Lord Byron 1788 – 1824 ‘Mad, bad and dangerous to know !’

  Continuing my articles on Nottinghamshire Characters I present Lord Byron, Writer, Poet and Libertine, Also the man who probably introduced the Vampyre not a mis – spelling, his version. Byron was the ideal of the Romantic Poet, notorious for his scandalous private life and described by his contempories as Mad, bad and dangerous to know!

George Gordon Noel, the sixth Baron Byron was born on 22nd January 1788 in London. His father died when he was Three years old, with the result that he inherited the title from his Great Uncle in 1798.

Byron spent his early years in Aberdeen, and was educated at Harrow School and Cambridge University. In 1809 he left for a two year tour of the Mediterranean. He returned in 1811, and in 1812 the first two cantos of Childe Harold were Published. Byron became an overnight success.

In 1814, Byron’s half sister, Augusta gave birth to a daughter, almost certainly Byron’s. The following year Byron married Annabella Milbanke, with whom he had a daughter, his only legitimate child. The couple separated in 1816.

Under mounting pressure because of his failed marriage, scandalous affairs and huge debts. Byron left England in 1816 and never returned alive. He spent the summer of 1816 at Lake Geneva with the Poet, Shelley, his wife Mary, and Mary’s half sister Claire Clairmont, with whom Byron had a daughter.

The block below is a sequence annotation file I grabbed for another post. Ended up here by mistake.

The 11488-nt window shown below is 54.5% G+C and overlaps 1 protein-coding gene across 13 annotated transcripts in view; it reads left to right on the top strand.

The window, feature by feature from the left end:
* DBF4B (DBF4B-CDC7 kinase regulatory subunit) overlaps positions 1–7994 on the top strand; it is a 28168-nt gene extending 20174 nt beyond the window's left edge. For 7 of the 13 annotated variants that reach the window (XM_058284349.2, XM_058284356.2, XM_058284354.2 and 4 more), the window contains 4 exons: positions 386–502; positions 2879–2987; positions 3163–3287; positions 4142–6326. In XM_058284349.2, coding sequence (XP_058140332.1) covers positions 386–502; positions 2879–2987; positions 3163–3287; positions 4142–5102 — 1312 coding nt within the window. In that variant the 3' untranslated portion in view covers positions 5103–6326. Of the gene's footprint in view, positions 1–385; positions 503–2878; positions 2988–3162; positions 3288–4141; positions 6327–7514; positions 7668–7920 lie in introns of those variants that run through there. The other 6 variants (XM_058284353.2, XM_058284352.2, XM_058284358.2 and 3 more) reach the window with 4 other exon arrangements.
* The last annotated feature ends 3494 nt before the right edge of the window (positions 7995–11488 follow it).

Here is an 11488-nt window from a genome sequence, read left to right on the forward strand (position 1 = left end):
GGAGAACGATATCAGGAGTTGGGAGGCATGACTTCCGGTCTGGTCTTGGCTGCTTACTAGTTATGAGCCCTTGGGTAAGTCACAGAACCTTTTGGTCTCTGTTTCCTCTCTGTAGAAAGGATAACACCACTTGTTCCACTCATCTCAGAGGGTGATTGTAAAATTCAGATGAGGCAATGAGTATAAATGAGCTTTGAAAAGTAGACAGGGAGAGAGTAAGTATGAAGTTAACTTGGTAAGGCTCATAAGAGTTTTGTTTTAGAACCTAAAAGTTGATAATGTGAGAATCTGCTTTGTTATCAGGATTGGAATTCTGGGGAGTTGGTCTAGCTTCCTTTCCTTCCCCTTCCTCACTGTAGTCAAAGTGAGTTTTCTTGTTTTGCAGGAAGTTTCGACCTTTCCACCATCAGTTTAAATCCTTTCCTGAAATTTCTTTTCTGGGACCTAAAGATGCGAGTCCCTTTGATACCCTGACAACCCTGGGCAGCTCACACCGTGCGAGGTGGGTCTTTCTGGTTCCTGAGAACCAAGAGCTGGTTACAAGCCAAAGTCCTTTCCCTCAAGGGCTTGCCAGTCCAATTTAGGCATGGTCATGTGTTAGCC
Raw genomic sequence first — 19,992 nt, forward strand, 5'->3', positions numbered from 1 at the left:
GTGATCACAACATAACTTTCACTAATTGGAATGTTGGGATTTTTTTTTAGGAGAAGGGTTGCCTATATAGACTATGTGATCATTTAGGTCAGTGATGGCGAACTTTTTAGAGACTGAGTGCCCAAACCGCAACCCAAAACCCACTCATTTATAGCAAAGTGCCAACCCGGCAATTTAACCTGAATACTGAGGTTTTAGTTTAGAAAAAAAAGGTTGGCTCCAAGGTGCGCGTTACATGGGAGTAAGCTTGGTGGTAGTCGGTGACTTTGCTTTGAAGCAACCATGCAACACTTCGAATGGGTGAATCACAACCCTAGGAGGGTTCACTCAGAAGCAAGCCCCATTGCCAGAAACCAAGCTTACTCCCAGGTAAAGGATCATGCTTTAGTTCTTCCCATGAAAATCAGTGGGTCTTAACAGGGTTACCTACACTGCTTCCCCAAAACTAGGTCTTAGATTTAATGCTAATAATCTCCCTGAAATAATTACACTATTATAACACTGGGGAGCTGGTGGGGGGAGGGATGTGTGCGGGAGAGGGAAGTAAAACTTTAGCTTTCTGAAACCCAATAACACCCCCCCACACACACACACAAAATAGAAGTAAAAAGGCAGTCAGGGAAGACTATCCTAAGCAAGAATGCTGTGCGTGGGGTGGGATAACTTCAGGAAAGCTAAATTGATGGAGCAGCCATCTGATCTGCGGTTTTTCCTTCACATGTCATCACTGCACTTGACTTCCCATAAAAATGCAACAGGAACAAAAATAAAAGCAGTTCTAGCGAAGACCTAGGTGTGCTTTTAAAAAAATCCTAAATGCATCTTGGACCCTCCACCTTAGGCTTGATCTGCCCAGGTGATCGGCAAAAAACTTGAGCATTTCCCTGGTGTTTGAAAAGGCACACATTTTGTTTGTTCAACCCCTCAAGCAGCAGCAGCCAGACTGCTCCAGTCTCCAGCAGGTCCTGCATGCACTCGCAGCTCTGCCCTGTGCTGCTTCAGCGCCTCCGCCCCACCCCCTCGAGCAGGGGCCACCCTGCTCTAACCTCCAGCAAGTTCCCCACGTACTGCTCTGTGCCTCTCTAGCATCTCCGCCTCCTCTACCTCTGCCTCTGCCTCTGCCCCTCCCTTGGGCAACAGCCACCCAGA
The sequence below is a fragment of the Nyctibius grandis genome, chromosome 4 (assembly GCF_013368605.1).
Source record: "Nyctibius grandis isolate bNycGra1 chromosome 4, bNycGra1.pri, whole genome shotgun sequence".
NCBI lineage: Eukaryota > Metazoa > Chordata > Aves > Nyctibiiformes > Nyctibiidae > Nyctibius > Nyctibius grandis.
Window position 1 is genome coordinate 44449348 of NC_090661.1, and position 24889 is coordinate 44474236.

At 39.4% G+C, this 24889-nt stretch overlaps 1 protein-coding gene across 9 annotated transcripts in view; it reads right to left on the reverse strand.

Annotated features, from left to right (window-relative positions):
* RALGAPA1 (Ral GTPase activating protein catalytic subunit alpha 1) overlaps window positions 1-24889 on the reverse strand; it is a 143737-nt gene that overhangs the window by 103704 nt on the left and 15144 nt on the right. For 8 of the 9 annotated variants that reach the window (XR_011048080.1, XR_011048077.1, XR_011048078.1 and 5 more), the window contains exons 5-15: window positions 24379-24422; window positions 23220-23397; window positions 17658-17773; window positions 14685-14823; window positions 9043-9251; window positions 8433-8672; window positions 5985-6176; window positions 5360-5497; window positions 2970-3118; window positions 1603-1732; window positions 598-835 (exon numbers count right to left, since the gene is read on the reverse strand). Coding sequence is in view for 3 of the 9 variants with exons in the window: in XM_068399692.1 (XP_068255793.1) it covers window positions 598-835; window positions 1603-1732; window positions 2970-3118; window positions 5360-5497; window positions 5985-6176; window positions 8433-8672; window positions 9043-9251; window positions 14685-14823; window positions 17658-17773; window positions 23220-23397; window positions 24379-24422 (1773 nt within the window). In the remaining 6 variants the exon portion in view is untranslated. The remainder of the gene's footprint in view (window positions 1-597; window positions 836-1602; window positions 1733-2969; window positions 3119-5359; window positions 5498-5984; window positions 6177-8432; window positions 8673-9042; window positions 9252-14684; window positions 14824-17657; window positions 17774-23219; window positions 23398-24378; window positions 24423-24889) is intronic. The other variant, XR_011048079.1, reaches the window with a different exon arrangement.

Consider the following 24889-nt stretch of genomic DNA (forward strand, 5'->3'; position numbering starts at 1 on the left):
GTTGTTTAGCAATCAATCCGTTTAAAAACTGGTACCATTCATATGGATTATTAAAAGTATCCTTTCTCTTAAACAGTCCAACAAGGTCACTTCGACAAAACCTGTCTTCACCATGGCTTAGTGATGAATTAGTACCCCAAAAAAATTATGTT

Byron travelled on to Italy where he lived for more than six years. In 1819, whilst in Venice, he began an affair with Teresa Guiccioli, the wife of an Italian Nobleman. It was during his sojourn in Italy that Byron wrote some of his most famous work, including Don Juan ( 1819 – 1824 )

In July 1923, Byron left Italy to join the Greek Insurgents who were fighting for Independence from the Ottoman Empire.On 19th April 1824 he died of a fever at Missolonghi, His body was bought back to England and buried at his Ancestral home, Newstead Abbey in Nottinghamshire. He went to Greece to fight and possibly die a Hero’s death, but unfortunately in that he was cheated!

 

 

9 thoughts on “

  1. Yes, it was a member of that Lake Geneva group Dr. John Polidori who wrote the short story The Vampyre (published in 1819) where the vampiric lead character in the story Lord Ruthven was modeled on Lord Byron.

    While most of Byron’s body was buried in Nottinghamshire, his heart was buried in Greece.

    After Lord Elgin took many of the pristine marble from the Parthenon back to Britain where it’s now displayed in the British Museum, there is a saying among the Greeks, “Britain may have the Elgin Marble but we have Byron’s heart.”

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